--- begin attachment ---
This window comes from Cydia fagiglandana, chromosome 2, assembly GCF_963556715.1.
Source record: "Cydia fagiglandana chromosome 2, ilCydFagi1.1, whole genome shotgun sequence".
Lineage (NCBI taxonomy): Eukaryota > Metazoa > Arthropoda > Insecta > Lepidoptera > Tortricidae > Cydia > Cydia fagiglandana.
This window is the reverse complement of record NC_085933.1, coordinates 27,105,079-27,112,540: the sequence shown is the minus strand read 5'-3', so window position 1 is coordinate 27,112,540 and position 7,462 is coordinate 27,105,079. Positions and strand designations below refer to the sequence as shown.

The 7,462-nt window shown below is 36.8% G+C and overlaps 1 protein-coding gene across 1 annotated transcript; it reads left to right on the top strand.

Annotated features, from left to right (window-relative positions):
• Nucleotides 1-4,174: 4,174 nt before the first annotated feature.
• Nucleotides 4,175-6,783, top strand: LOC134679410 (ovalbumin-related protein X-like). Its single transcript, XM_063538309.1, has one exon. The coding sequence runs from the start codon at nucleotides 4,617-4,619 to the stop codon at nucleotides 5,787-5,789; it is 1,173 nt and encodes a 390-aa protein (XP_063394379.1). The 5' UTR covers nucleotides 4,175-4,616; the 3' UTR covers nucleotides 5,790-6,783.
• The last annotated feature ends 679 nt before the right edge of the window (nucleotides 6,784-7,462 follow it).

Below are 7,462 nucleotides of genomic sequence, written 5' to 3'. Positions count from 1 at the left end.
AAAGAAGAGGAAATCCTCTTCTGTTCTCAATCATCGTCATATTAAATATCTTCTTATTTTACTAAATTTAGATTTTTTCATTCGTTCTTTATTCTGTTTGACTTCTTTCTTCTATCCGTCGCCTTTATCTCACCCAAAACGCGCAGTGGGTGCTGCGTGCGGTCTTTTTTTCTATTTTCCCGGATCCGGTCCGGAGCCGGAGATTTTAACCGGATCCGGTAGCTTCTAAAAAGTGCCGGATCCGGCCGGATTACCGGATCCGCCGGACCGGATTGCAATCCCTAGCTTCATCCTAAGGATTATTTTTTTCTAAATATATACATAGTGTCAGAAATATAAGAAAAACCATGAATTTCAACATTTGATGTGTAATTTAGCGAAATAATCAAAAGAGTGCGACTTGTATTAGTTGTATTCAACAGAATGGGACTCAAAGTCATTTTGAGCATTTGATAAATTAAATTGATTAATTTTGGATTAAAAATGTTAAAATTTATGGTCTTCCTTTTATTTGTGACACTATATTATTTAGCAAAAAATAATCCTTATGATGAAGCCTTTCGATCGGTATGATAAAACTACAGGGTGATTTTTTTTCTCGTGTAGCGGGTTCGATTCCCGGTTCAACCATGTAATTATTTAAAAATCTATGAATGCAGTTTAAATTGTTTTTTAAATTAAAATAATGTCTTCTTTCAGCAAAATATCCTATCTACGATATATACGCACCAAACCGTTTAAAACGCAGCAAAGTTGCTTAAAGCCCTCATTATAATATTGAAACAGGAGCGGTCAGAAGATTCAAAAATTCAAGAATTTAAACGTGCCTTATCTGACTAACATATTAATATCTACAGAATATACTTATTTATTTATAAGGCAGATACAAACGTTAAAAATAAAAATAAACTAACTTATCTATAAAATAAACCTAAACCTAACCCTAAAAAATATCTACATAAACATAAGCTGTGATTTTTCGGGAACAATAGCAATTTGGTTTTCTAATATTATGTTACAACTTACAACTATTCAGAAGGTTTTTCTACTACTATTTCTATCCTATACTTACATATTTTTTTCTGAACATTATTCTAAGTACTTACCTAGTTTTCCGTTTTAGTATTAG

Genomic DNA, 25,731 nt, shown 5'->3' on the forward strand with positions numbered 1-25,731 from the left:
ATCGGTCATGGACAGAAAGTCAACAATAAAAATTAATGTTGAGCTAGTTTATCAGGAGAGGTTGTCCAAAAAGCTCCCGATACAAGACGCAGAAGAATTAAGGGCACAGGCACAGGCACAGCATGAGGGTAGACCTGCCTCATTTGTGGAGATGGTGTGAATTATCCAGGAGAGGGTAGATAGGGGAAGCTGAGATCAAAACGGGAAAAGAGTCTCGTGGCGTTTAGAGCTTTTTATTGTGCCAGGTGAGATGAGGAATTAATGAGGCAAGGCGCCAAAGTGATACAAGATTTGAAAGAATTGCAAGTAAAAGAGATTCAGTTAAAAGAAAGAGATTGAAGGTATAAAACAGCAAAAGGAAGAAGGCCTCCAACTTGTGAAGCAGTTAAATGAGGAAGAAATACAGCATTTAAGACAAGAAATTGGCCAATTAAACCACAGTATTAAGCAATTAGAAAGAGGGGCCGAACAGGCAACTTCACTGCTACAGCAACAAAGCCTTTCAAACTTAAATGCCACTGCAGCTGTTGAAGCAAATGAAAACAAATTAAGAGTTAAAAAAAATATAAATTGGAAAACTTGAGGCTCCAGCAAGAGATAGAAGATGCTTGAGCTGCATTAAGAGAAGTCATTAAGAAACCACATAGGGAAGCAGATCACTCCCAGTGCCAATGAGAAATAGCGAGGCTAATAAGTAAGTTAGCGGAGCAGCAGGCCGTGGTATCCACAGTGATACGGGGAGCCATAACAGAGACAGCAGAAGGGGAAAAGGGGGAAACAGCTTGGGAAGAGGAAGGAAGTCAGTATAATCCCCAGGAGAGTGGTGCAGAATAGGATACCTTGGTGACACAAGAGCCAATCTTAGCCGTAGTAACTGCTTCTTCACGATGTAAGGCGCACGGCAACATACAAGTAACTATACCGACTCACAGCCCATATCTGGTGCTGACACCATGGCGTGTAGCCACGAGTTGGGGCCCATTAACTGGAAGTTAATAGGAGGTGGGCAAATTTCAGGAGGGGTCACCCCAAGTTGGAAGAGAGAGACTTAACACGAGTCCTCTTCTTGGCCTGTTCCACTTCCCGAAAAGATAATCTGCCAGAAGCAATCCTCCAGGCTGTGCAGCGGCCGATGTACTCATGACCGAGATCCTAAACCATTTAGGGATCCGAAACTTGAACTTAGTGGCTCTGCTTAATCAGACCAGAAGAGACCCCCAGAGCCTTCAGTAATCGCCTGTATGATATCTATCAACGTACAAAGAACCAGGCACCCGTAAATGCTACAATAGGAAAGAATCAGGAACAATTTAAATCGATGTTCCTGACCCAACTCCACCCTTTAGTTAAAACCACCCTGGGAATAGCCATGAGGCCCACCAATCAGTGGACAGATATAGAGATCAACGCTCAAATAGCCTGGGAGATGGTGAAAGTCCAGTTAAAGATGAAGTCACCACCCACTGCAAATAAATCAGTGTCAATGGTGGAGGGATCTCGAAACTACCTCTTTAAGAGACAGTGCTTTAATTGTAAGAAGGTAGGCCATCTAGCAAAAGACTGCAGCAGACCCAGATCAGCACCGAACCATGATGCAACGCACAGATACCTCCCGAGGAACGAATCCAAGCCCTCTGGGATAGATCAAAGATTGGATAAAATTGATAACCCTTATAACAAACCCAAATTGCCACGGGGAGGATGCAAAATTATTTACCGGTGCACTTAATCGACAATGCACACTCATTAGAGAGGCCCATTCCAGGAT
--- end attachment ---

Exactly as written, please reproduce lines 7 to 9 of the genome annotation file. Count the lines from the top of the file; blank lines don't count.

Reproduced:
• Nucleotides 1-4,174: 4,174 nt before the first annotated feature.
• Nucleotides 4,175-6,783, top strand: LOC134679410 (ovalbumin-related protein X-like). Its single transcript, XM_063538309.1, has one exon. The coding sequence runs from the start codon at nucleotides 4,617-4,619 to the stop codon at nucleotides 5,787-5,789; it is 1,173 nt and encodes a 390-aa protein (XP_063394379.1). The 5' UTR covers nucleotides 4,175-4,616; the 3' UTR covers nucleotides 5,790-6,783.
• The last annotated feature ends 679 nt before the right edge of the window (nucleotides 6,784-7,462 follow it).